We continue our journey across the Bolivian high plateau towards the Salar de Uyuni. A visit to the world’s largest salt flat is another highlight of our 6-day tour through the fascinating landscapes of the Altiplano.
On the way to the Salar
The fourth day of our tour is devoted to the road to the Salar de Uyuni. On our way, we pass the Árbol de Piedra, a stone “tree” shaped by the wind, about seven meters high. Along the way, we also pass several lagoons and, at one of them, we can even observe a group of male flamingos gathering for a nuptial dance. In the late afternoon, we finally arrive at our rudimentary but charming salt hotel, by far our most comfortable accommodation during this tour.
Ahead of us lies the world’s largest salt flat: the Salar de Uyuni. For Marion, it’s a dream come true. This destination has long been at the top of her bucket list. Here, an incredible 10 billion tons of salt spread over an area of 10’500 km². What is more, it is home to one of the world’s largest lithium reserves, estimated at between 5 and 9 million tonnes depending on the source. A visit to this unique salt desert is undoubtedly one of the highlights of our trip in South America.
Drive to Salar de Uyuni
Lagoons, desert & volcanoes
Isla de Incahuasi
We have to get up early the next day. Before setting off to hike the Tunupa volcano, we are going to watch the sun rise over the Salar from Isla de Incahuasi. The alarm clock goes off at 4 a.m. and we leave our hotel in the freezing cold, with temperatures well below zero. The sky is clear, the stars are twinkling and the Milky Way is clearly visible.
We cross the salt desert to Isla de Incahuasi, “home of the Incas” in Quechua. Once there, a short path leads us up a small hill to the viewpoint. The island is lined with thousand-year-old cacti, some over 10 meters high. In the distance, at the end of the salt flat, we can see the Tunupa volcano, where we are going take a hike a little later. There is lots of good photo opportunities and we feel like our fingers are freezing as we adjust the camera settings. The sunrise over the Salar de Uyuni is simply fantastic and a very special moment.
The Milk Way
Walk on the island
Tunupa volcano in the distance
After sunrise, we drive to the edge of the salt flat, to the village of Coqueza. We have breakfast in the village main square, a delicious cake that our cook Marco carefully prepared for us early this morning. This gives us plenty of energy for the short hike to the viewpoint of the Tunupa volcano.
The weather is magnificent throughout our ascent: in addition to the cloudless blue sky, we are for once spared the cold wind on the volcano’s flank. We arrive at the mirador at around 4370 meters above sea level, and the view is impressive: in front of us, the colorful Tunupa volcano, which rises to around 5400 meters, and behind us, a panoramic view of the Salar de Uyuni.
Breakfast in the village
Viewpoint Segundo Mirador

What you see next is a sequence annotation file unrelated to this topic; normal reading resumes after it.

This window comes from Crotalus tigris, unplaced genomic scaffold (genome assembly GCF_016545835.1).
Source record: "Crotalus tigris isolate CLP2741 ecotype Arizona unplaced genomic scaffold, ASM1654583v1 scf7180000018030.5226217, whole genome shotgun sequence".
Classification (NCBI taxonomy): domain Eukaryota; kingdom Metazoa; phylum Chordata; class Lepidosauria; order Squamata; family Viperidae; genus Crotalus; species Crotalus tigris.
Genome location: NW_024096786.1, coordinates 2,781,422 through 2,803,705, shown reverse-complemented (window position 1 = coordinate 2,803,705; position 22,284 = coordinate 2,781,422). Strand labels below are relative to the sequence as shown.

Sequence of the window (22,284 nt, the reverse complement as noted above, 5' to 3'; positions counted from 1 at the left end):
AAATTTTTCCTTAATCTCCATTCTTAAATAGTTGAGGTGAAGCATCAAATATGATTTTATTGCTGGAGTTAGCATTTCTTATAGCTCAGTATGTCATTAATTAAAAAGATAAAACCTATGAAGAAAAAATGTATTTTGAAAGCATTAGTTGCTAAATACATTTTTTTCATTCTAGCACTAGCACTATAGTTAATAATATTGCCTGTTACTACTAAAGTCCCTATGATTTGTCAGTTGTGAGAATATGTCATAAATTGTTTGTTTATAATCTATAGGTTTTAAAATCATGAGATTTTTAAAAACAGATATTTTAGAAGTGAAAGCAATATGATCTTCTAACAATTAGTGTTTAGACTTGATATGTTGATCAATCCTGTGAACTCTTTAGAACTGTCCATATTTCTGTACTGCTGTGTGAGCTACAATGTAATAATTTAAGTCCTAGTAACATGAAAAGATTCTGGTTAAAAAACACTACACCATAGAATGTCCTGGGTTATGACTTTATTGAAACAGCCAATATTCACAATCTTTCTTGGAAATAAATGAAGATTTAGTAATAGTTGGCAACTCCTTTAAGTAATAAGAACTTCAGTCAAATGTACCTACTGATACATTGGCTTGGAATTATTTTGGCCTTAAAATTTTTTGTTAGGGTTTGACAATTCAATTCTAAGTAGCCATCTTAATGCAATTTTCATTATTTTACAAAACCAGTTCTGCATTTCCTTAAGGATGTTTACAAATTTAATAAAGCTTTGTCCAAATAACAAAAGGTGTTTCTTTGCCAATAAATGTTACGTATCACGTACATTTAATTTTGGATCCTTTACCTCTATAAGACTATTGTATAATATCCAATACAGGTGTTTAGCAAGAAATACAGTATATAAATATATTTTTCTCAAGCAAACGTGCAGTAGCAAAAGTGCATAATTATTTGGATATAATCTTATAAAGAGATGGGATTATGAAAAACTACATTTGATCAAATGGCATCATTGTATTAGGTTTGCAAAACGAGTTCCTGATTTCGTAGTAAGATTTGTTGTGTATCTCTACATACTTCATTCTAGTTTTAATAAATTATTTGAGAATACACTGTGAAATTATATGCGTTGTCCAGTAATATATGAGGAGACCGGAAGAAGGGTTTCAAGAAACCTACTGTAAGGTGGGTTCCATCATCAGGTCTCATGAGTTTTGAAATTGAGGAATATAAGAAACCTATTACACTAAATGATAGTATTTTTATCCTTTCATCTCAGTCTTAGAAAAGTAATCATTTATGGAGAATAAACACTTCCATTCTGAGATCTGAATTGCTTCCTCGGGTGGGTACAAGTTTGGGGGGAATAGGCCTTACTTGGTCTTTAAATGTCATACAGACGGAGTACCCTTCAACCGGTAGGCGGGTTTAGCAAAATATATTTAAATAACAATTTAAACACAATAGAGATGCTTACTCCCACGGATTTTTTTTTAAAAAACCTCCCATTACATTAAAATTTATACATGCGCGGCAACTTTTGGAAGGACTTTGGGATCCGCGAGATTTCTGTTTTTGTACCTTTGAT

Perfect weather without wind
A glimpse of the reflections
During the rainy season, from December to April, the Uyuni salt flat is transformed into the world’s largest mirror. At this time of year, a carpet of water covers the entire salt flat, creating enchanting reflections.
During our visit in October, the weather is dry and the Uyuni salt flat is visible for what it is: a salt flat. However, during the dry season, there is some water on a very small part of the salar, allowing us to get a little taste of what the Uyuni salt flat would look like during the rainy season.
Reflections on the salt flat
Fun photo session
In the evening, we set off once again for the Salar de Uyuni. Our guide Vicente is looking for a quiet spot in the middle of the salt flat, where we can watch the sunset together. Bingo, we do not see anyone for miles around, so we enjoy the idyll of the last light of day. Vicente prepares a small aperitif for us in the back of our Toyota Landcruiser: some chips, nuts and a glass of a sky-blue Bolivian liqueur. We take a few steps in this peaceful landscape, chat a little and Vicente shows us some impressive photos from a tour during which he took two professional photographers on the salt flat during the rainy season.
The sun slowly sets on the horizon. The colors of the sky change impressively, almost artistically. As darkness quickly sets in, it is no mean feat to find one’s way around the almost total darkness of the salt flat. But Vicente knows his way around better than anyone and so, after a long day, we finally arrive at our hotel.
Drive on the Salar
Aperitif with Vicente
Crossing the salt flat
On the sixth and final day of our adventure across the Bolivian high plateau, we cross the Salar de Uyuni once again. Our final destination is the town of Uyuni, where we will end our tour. But first, we make a stop in the middle of the salt flat: Vicente and Marco set the scene for an impromptu photo session. It is time to play with perspective. Although at first glance this activity does not really appeal to us, in the end it turns out to be a lot of fun.
While we are taking more or less creative photos, Vicente and Marco wander off and start looking for something in the salt soil, although we can’t quite work out what it is. After a few moments, they return to our delight with a remarkable piece of salt crystal they have extracted from the soil.
We continue our way, stopping briefly to observe some salt sculptures. Shortly afterwards, we reach Uyuni, at the eastern end of the salt flat. A little outside town, we visit the Uyuni Train Graveyard. Here, in what was once an important railway junction which lost its importance with the decline of the local industry in the 1940s, lie around 100 decommissioned locomotives and wagons.
After a last delicious lunch with Vicente and Marco, it is now time to say goodbye before boarding on our bus to Potosí.